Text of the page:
Power Estate, Re, (2005) 261 N.S.R.(2d) 273 (ProbCt)

CourtNova Scotia Probate Court
Case DateSeptember 01, 2005
JurisdictionNova Scotia
Citations(2005), 261 N.S.R.(2d) 273 (ProbCt)

Power Estate, Re (2005), 261 N.S.R.(2d) 273 (ProbCt);

    835 A.P.R. 273

MLB headnote and full text

Temp. Cite: [2008] N.S.R.(2d) TBEd. JA.063

The Estate of Glenda Cecelia Power, late of Halifax, in the Halifax Regional Municipality and Province of Nova Scotia

(53613; 2005 NSPB 1)

Indexed As: Power Estate, Re

Nova Scotia Probate Court

Atton, Registrar

September 1, 2005.

Summary:

A deceased moved in with her son and daughter-in-law. She sold her home and contributed to the purchase of a new home. She paid monthly rent of $600, which included six suppers per week, taking her to her doctors' appointments, picking up her prescriptions and doing her banking. She contributed $50 per month for cable for the entire household and $300 a year towards the wood supply for the wood furnace. The deceased also wrote a cheque to her son in 1998 for $2,000 to assist him in having a new well installed. The relationship became strained and in 2001, the deceased moved out into an apartment until her death. The deceased's will named her daughter and son-in-law as executors and trustees of her estate. Except for $1 left to her son, the estate was given to the daughter. The son made a claim against the estate for $69,732.38 plus costs.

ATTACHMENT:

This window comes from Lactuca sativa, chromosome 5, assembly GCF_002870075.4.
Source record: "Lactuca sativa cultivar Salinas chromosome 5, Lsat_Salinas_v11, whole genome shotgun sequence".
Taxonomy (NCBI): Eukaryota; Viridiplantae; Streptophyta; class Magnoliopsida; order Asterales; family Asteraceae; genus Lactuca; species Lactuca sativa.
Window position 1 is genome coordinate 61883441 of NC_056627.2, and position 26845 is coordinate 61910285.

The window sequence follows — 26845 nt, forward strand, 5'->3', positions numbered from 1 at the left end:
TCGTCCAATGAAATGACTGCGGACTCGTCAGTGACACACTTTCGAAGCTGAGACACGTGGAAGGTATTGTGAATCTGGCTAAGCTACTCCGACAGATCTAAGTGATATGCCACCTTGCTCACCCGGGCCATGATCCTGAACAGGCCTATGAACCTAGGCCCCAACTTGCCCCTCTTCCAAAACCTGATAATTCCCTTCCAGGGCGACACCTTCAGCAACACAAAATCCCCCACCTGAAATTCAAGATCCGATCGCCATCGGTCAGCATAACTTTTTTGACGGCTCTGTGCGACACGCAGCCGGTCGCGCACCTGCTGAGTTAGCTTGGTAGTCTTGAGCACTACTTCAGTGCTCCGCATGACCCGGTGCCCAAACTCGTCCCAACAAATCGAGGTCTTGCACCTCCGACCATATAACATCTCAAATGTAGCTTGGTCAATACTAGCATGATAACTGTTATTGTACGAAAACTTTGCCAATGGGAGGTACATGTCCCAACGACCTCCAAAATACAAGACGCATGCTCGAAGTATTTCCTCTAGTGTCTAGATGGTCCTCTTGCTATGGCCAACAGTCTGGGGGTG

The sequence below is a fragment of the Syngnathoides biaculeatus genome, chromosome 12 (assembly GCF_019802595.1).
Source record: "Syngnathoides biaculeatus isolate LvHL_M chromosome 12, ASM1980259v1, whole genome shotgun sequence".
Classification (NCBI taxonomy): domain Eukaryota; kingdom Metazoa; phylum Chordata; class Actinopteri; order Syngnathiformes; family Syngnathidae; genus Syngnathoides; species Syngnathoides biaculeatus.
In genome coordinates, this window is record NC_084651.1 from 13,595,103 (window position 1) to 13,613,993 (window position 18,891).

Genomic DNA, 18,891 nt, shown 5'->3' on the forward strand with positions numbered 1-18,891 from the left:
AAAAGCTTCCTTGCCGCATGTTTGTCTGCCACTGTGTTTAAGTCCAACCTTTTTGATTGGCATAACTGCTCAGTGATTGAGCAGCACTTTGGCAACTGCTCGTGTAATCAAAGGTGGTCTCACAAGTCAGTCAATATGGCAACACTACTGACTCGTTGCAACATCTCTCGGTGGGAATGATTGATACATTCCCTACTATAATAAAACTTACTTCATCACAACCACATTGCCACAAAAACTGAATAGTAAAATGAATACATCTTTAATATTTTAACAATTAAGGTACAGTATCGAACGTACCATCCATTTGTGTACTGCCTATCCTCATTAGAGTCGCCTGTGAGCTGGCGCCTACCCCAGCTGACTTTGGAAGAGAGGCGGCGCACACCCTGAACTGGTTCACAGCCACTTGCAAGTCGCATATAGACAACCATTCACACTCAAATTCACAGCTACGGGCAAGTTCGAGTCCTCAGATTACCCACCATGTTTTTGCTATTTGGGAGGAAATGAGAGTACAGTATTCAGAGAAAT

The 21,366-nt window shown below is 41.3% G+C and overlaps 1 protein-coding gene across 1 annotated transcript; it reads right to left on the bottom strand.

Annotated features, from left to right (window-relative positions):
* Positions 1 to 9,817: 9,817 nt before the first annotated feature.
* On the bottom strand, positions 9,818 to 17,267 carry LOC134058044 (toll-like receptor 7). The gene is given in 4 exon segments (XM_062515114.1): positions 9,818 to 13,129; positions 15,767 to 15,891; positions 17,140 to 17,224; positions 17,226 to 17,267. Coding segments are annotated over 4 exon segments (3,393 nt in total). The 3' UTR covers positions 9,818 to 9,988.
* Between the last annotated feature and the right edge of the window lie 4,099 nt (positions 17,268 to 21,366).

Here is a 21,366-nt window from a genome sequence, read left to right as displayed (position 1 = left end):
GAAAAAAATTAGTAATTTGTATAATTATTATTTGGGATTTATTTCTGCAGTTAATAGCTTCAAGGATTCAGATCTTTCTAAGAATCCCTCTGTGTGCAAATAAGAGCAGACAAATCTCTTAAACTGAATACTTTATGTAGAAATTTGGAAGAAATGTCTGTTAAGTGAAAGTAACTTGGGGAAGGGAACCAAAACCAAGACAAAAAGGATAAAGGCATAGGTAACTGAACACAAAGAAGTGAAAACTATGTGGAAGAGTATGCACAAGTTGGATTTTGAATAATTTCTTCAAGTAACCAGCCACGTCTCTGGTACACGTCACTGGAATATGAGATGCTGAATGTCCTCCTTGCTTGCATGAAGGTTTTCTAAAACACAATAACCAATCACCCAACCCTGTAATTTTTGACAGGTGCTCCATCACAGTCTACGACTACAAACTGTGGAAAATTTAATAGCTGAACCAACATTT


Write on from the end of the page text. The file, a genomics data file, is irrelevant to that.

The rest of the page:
A Registrar of the Nova Scotia Probate Court dismissed the claim and awarded costs against the son on a solicitor and client basis.

Editor's note: for an appeal against the costs award, see 254 N.S.R.(2d) 176; 810 A.P.R. 176.

Contracts - Topic 1441